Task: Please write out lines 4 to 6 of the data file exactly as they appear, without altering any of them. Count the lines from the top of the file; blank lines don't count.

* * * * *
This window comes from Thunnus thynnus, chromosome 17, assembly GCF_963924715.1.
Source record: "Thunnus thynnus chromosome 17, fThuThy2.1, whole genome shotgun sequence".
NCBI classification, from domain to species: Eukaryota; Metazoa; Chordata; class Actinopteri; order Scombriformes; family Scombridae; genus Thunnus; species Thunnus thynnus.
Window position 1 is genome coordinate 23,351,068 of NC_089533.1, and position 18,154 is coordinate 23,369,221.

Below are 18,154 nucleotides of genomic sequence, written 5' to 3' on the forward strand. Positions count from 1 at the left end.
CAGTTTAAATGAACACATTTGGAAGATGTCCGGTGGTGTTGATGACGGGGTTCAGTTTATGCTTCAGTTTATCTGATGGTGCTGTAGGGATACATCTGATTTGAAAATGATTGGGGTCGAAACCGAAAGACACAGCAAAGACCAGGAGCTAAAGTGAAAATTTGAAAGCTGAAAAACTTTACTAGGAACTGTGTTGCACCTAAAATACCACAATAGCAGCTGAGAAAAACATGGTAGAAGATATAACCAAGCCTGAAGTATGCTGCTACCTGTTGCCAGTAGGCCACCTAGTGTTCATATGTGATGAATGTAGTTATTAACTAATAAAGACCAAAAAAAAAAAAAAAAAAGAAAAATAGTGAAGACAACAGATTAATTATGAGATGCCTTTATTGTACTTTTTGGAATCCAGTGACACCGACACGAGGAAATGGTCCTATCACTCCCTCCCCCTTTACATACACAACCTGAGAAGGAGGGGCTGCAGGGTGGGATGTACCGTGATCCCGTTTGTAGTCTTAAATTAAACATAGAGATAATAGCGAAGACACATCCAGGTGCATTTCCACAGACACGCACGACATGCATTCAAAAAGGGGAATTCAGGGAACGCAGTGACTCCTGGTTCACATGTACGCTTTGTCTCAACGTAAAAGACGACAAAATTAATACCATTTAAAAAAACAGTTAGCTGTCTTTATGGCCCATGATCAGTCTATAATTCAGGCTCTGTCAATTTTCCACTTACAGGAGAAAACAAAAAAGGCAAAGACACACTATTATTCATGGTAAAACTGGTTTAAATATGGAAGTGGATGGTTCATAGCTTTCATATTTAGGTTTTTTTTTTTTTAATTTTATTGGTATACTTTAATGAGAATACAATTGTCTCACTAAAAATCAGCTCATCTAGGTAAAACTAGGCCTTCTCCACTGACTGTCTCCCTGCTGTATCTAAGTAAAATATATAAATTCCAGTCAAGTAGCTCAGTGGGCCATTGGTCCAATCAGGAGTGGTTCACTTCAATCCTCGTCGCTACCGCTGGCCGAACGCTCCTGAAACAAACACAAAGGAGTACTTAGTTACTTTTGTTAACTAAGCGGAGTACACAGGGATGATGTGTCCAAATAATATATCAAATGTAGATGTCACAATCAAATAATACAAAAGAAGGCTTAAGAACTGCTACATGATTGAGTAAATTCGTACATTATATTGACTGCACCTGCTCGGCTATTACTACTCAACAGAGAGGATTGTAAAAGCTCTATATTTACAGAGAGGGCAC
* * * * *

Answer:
Window position 1 is genome coordinate 23,351,068 of NC_089533.1, and position 18,154 is coordinate 23,369,221.

Below are 18,154 nucleotides of genomic sequence, written 5' to 3' on the forward strand. Positions count from 1 at the left end.
CAGTTTAAATGAACACATTTGGAAGATGTCCGGTGGTGTTGATGACGGGGTTCAGTTTATGCTTCAGTTTATCTGATGGTGCTGTAGGGATACATCTGATTTGAAAATGATTGGGGTCGAAACCGAAAGACACAGCAAAGACCAGGAGCTAAAGTGAAAATTTGAAAGCTGAAAAACTTTACTAGGAACTGTGTTGCACCTAAAATACCACAATAGCAGCTGAGAAAAACATGGTAGAAGATATAACCAAGCCTGAAGTATGCTGCTACCTGTTGCCAGTAGGCCACCTAGTGTTCATATGTGATGAATGTAGTTATTAACTAATAAAGACCAAAAAAAAAAAAAAAAAAGAAAAATAGTGAAGACAACAGATTAATTATGAGATGCCTTTATTGTACTTTTTGGAATCCAGTGACACCGACACGAGGAAATGGTCCTATCACTCCCTCCCCCTTTACATACACAACCTGAGAAGGAGGGGCTGCAGGGTGGGATGTACCGTGATCCCGTTTGTAGTCTTAAATTAAACATAGAGATAATAGCGAAGACACATCCAGGTGCATTTCCACAGACACGCACGACATGCATTCAAAAAGGGGAATTCAGGGAACGCAGTGACTCCTGGTTCACATGTACGCTTTGTCTCAACGTAAAAGACGACAAAATTAATACCATTTAAAAAAACAGTTAGCTGTCTTTATGGCCCATGATCAGTCTATAATTCAGGCTCTGTCAATTTTCCACTTACAGGAGAAAACAAAAAAGGCAAAGACACACTATTATTCATGGTAAAACTGGTTTAAATATGGAAGTGGATGGTTCATAGCTTTCATATTTAGGTTTTTTTTTTTTTAATTTTATTGGTATACTTTAATGAGAATACAATTGTCTCACTAAAAATCAGCTCATCTAGGTAAAACTAGGCCTTCTCCACTGACTGTCTCCCTGCTGTATCTAAGTAAAATATATAAATTCCAGTCAAGTAGCTCAGTGGGCCATTGGTCCAATCAGGAGTGGTTCACTTCAATCCTCGTCGCTACCGCTGGCCGAACGCTCCTGAAACAAACACAAAGGAGTACTTAGTTACTTTTGTTAACTAAGCGGAGTACACAGGGATGATGTGTCCAAATAATATATCAAATGTAGATGTCACAATCAAATAATACAAAAGAAGGCTTAAGAACTGCTACATGATTGAGTAAATTCGTACATTATATTGACTGCACCTGCTCGGCTATTACTACTCAACAGAGAGGATTGTAAAAGCTCTATATTTACAGAGAGGGCAC